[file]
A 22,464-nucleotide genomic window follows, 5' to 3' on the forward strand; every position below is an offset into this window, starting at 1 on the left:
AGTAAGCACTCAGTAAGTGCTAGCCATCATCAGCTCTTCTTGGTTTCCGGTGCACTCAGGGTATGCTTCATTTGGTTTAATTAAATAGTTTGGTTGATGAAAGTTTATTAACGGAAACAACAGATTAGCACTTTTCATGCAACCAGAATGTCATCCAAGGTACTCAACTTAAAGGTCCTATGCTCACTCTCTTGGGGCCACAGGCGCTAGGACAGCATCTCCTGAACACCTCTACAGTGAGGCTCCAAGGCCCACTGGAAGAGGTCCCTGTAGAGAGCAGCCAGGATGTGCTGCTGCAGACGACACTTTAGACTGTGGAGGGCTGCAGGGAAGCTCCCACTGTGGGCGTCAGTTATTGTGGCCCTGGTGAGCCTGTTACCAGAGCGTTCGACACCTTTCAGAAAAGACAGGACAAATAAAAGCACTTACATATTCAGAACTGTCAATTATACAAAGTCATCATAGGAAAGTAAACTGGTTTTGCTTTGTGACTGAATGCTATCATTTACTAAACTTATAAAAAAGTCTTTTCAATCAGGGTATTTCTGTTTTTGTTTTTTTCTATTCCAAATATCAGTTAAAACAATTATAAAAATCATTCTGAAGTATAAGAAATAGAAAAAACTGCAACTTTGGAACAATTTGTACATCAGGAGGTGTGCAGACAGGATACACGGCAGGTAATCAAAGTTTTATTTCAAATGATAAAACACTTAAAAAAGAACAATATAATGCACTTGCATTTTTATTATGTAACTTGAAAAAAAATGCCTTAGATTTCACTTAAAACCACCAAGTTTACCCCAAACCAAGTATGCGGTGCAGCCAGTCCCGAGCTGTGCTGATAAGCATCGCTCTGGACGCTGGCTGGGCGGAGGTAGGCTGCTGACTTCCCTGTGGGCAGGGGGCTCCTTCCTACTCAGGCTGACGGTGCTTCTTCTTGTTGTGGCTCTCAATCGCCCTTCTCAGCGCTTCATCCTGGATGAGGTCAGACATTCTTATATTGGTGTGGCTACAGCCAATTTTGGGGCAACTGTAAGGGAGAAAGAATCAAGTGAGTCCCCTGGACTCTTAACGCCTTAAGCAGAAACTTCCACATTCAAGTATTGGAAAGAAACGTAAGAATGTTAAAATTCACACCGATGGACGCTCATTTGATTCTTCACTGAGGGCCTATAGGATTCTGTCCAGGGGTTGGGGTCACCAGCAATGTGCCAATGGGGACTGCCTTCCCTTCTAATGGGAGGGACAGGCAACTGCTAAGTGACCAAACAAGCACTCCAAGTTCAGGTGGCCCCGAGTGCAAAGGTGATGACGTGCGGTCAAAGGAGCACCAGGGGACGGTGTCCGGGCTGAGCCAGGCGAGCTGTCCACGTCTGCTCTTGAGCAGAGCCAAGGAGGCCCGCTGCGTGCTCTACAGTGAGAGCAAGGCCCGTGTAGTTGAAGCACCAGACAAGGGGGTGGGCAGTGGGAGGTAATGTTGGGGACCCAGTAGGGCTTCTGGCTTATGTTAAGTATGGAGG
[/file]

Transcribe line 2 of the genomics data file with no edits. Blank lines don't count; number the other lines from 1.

AGTAAGCACTCAGTAAGTGCTAGCCATCATCAGCTCTTCTTGGTTTCCGGTGCACTCAGGGTATGCTTCATTTGGTTTAATTAAATAGTTTGGTTGATGAAAGTTTATTAACGGAAACAACAGATTAGCACTTTTCATGCAACCAGAATGTCATCCAAGGTACTCAACTTAAAGGTCCTATGCTCACTCTCTTGGGGCCACAGGCGCTAGGACAGCATCTCCTGAACACCTCTACAGTGAGGCTCCAAGGCCCACTGGAAGAGGTCCCTGTAGAGAGCAGCCAGGATGTGCTGCTGCAGACGACACTTTAGACTGTGGAGGGCTGCAGGGAAGCTCCCACTGTGGGCGTCAGTTATTGTGGCCCTGGTGAGCCTGTTACCAGAGCGTTCGACACCTTTCAGAAAAGACAGGACAAATAAAAGCACTTACATATTCAGAACTGTCAATTATACAAAGTCATCATAGGAAAGTAAACTGGTTTTGCTTTGTGACTGAATGCTATCATTTACTAAACTTATAAAAAAGTCTTTTCAATCAGGGTATTTCTGTTTTTGTTTTTTTCTATTCCAAATATCAGTTAAAACAATTATAAAAATCATTCTGAAGTATAAGAAATAGAAAAAACTGCAACTTTGGAACAATTTGTACATCAGGAGGTGTGCAGACAGGATACACGGCAGGTAATCAAAGTTTTATTTCAAATGATAAAACACTTAAAAAAGAACAATATAATGCACTTGCATTTTTATTATGTAACTTGAAAAAAAATGCCTTAGATTTCACTTAAAACCACCAAGTTTACCCCAAACCAAGTATGCGGTGCAGCCAGTCCCGAGCTGTGCTGATAAGCATCGCTCTGGACGCTGGCTGGGCGGAGGTAGGCTGCTGACTTCCCTGTGGGCAGGGGGCTCCTTCCTACTCAGGCTGACGGTGCTTCTTCTTGTTGTGGCTCTCAATCGCCCTTCTCAGCGCTTCATCCTGGATGAGGTCAGACATTCTTATATTGGTGTGGCTACAGCCAATTTTGGGGCAACTGTAAGGGAGAAAGAATCAAGTGAGTCCCCTGGACTCTTAACGCCTTAAGCAGAAACTTCCACATTCAAGTATTGGAAAGAAACGTAAGAATGTTAAAATTCACACCGATGGACGCTCATTTGATTCTTCACTGAGGGCCTATAGGATTCTGTCCAGGGGTTGGGGTCACCAGCAATGTGCCAATGGGGACTGCCTTCCCTTCTAATGGGAGGGACAGGCAACTGCTAAGTGACCAAACAAGCACTCCAAGTTCAGGTGGCCCCGAGTGCAAAGGTGATGACGTGCGGTCAAAGGAGCACCAGGGGACGGTGTCCGGGCTGAGCCAGGCGAGCTGTCCACGTCTGCTCTTGAGCAGAGCCAAGGAGGCCCGCTGCGTGCTCTACAGTGAGAGCAAGGCCCGTGTAGTTGAAGCACCAGACAAGGGGGTGGGCAGTGGGAGGTAATGTTGGGGACCCAGTAGGGCTTCTGGCTTATGTTAAGTATGGAGG